Critical Review for the Book Titled "Zaika-Kashmiri Pandit Cuisine"

I was searching for some good books on Kashmir cuisine. At this time, I came across the book on Kashmiri Hindu Cuisine titled “Zaika-Kashmiri Pandit Cuisine”. I wanted to purchase the book online. However, it was a futile attempt for me. The name of the author for this book is Sonya Atal Sapru. Somehow I got her contact information and placed a call to her. I told her about my interests in Kashmiri Cuisine and my attempts to get a hold of her book. In a very polite manner, she added on to me that she has one copy of the book and she may like to gift it to me. Nothing could prevent me now other than reaching to her place, meeting her and get the copy of the book. Finally she gifted me the book with her blessings. It took me nearly five years to write the review of her book (I was lazy enough). I read it six times till date.

The book is not very thick one. The total number of pages is 70. It was published in the year of 1999. it was published by harper Collins, India. The ISBN is 81-7223-341-8. The cost of the book is Rs.195. The cover page is a photograph with two frames combined together-one with the photograph of Kashmiri Puloa and fennel seeds and second one is the photograph of a typical Kashmiri Pandit lady wearing a saree with full blouse, typical Kashmiri Jewellery with the characteristic long chained jhumkas and handmade fan in her hands. The back side of the book is the awesome photograph of the author with her child in her lap. The author claims the authenticity of the genuineness of the recipes shared in the book. She thanked her mother-in-law -Smt.Gita Sapru- for her help and guidance.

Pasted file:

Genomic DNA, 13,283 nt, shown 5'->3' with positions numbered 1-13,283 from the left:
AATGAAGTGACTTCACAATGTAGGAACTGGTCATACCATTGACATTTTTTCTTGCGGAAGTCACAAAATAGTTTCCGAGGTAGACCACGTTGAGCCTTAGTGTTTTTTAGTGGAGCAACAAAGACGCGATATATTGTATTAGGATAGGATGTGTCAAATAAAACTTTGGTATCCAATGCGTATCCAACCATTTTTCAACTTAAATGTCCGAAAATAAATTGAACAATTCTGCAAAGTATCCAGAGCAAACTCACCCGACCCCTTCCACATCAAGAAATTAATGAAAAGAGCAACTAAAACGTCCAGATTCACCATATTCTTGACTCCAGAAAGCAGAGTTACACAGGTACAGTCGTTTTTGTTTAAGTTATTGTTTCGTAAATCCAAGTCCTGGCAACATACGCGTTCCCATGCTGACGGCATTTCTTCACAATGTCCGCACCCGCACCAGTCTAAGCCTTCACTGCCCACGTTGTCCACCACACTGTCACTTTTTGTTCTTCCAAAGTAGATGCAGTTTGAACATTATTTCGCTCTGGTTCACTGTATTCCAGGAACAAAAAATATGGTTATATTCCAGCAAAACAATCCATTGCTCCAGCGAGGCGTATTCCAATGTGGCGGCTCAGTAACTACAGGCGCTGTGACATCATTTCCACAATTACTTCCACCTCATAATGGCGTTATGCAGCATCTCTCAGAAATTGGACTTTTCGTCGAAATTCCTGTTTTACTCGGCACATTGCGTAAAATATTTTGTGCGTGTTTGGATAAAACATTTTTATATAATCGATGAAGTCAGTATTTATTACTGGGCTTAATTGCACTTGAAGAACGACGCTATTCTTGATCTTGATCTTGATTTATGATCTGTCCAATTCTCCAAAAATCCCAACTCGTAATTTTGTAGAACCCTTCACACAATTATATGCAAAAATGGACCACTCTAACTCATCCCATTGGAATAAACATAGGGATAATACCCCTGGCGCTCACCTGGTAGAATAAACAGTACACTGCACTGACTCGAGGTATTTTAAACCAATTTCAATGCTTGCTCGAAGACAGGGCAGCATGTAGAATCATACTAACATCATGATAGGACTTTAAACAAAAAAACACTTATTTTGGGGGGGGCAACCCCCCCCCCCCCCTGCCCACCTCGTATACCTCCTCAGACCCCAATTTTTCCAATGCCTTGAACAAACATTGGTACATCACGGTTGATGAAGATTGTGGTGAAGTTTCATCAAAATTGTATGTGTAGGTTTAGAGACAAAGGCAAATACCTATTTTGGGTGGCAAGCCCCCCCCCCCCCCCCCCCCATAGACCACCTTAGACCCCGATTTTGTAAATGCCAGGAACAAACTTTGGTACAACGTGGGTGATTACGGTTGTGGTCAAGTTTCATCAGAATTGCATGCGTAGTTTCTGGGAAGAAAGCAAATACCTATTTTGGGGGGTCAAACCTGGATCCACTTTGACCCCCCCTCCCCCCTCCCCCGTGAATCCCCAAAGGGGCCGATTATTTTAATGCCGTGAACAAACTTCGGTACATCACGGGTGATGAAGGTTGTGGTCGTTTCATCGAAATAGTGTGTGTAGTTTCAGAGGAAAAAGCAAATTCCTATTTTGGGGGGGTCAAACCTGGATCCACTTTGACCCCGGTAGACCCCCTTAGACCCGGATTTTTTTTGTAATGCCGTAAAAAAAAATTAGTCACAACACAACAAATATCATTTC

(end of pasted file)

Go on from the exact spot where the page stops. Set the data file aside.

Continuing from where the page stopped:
The book has been divided into six sections and they are the following:

a. How to plan a Kashmiri Meal (original contribution)? There are in total four ways in which the menu can be set for the day.

b. Kashmiri Garam masala (separately discussed in the entire book)

c. 16 Non-vegetarian recipes

d. 12 Vegetarian recipes

e. 5 Dals and 4 Rice dishes

f. 2 Chutneys,2 Raitas and 4 Desserts

The excellent points in the book are:

1. There is good number of rare and unique family photographs exhibited in the book. These are old and black-white in color showing the period during which they were clicked and shared with not only the future family members; however, with each and every reader of the book. They are rich in showcasing the culture of the Kashmiri Pandit families. The author states “portrait of an ancestor and found in an old chest of photographs”.

2. The author has taken time to mention total number of servings, preparation time and cooking time for each and every recipe in the book.